On Sunday, Feb. 12 at 3 p.m.., the Franklin Civil War Round Table will present Tina Calahan Jones, who will speak on “African American Soldiers from Williamson County.”
It has long been known locally that a few dozen African American Civil War soldiers had Williamson County ties, most of them serving in the U.S. Navy. Information about the service of African Americans is often scarce, hard to trace, and making their stories difficult to tell.
In recent years, however, Franklin resident Tina Calahan Jones has researched at least 284 slaves who entered the federal military during the war, all from Williamson County. Along with these men, she has identified thirty-eight who served as “body servants” with the Confederate Army during the war, also from Williamson County.
Born in Indianapolis and raised in Connecticut, Jones attended Vassar College earning a degree in International Studies. From there she earned her master’s degree in Health Care Policy and later a law degree from the University of Virginia. She has worked as a health care attorney in a Nashville private practice and later served as associate general counsel at Vanderbilt University.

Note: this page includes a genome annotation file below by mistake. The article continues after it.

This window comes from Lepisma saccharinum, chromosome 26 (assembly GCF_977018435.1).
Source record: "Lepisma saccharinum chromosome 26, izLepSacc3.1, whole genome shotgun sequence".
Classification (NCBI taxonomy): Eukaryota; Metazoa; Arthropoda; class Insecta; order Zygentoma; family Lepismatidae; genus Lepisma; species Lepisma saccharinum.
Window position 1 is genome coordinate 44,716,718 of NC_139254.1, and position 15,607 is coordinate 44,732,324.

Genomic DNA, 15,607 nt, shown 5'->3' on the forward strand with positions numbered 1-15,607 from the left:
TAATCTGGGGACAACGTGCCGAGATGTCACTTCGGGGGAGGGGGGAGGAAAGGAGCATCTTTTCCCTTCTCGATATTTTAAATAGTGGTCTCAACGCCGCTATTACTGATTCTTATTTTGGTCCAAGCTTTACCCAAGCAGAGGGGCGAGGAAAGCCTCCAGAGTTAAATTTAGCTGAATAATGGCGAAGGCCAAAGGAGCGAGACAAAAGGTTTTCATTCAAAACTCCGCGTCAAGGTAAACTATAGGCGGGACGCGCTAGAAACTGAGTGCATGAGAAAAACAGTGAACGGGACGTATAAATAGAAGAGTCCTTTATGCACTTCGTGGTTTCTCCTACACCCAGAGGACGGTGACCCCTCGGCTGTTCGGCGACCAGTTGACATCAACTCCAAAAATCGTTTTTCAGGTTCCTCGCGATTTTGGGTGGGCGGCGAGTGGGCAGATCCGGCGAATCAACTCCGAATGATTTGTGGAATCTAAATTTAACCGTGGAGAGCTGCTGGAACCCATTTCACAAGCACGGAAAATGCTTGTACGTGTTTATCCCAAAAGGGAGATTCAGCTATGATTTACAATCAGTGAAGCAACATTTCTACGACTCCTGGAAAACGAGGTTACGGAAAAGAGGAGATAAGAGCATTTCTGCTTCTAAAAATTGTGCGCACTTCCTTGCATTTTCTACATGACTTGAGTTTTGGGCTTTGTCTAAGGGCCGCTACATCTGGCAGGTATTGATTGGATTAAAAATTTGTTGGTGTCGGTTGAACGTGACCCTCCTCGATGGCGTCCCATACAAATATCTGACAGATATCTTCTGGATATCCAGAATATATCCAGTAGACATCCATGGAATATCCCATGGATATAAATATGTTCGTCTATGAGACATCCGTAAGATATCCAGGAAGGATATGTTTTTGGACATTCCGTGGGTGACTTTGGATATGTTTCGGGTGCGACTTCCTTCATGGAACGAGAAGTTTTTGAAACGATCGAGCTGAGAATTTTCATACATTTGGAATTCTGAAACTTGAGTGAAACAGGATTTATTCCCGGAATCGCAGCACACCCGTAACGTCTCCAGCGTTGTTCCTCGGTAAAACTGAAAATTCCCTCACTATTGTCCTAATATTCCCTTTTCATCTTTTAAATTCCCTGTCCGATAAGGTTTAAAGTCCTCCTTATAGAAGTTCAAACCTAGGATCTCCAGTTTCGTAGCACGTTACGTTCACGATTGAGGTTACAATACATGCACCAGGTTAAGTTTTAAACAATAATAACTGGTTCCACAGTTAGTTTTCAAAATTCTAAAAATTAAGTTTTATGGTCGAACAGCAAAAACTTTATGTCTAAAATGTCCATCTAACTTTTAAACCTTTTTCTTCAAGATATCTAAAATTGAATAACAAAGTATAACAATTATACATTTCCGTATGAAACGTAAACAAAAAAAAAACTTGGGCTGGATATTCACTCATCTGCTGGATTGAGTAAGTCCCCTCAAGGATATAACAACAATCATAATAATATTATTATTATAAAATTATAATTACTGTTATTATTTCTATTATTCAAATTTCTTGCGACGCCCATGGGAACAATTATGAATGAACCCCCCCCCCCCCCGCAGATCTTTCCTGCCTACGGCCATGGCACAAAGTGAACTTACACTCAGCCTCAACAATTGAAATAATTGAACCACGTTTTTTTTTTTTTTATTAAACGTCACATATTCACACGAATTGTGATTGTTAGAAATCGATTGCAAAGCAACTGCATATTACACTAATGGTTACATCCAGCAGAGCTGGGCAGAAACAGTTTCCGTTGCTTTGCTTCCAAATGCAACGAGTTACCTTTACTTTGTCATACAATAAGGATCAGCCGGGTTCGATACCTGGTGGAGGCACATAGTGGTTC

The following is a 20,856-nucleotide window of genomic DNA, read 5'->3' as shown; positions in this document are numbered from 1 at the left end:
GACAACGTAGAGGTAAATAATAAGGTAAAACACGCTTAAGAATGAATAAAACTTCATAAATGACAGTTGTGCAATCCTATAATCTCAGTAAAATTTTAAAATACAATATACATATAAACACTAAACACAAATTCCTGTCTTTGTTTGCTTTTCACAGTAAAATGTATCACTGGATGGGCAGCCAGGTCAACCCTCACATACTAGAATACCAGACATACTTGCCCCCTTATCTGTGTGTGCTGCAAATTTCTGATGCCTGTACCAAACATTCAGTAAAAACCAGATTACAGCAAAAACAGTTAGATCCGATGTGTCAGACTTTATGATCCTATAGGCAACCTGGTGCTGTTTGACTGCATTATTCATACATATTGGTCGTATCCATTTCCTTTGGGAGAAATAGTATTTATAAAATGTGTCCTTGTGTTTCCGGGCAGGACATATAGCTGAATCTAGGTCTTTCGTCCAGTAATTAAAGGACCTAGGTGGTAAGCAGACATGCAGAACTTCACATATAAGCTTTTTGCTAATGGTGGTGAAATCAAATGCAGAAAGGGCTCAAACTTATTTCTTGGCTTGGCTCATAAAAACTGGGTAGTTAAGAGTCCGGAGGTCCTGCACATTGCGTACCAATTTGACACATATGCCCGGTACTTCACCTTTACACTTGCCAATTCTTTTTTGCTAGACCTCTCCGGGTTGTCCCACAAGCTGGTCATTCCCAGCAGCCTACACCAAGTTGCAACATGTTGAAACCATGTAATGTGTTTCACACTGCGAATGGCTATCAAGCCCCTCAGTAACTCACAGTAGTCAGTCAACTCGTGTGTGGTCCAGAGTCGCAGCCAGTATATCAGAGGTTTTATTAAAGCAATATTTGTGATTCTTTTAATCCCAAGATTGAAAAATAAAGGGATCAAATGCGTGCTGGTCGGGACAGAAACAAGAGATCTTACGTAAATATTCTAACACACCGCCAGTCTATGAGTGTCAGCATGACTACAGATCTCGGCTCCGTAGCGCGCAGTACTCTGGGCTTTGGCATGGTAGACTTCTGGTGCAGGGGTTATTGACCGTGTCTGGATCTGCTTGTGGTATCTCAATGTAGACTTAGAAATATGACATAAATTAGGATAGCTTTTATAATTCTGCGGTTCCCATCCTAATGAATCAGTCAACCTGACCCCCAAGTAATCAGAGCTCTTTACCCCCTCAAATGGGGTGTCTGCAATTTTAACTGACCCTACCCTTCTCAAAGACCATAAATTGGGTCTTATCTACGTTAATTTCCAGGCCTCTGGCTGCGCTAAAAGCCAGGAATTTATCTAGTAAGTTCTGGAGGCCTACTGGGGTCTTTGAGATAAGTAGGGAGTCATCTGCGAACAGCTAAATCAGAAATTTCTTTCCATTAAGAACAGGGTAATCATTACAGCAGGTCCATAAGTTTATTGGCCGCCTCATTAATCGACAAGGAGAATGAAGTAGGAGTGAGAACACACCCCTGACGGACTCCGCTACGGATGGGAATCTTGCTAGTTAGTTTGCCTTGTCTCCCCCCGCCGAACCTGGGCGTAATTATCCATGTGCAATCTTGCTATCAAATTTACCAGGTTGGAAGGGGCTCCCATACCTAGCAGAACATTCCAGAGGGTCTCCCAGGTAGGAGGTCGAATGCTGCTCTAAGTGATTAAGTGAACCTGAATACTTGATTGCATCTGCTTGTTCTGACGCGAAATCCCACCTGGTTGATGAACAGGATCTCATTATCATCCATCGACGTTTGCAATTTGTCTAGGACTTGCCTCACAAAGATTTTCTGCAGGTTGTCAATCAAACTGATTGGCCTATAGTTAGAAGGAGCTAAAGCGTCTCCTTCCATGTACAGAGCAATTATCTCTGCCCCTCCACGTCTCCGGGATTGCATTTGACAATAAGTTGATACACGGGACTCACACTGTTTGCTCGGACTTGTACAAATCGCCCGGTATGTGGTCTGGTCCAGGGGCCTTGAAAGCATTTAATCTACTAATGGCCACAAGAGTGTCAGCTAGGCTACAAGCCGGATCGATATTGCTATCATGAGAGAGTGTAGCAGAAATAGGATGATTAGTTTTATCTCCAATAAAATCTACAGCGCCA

Now living in Franklin with her husband and daughters, she is active in several community groups including the Spring Street Seniors at St Paul’s Episcopal Church and the African American Heritage Society of Williamson County. Her experiences in these groups led to her interest in what had been a largely untold story about the experiences of black soldiers from Williamson County.
The event is free to the public.
The Franklin Civil War Round Table is an educational program of Franklin’s Charge, and meets this month only at the historic Franklin Masonic Lodge located at 115 Second Ave South.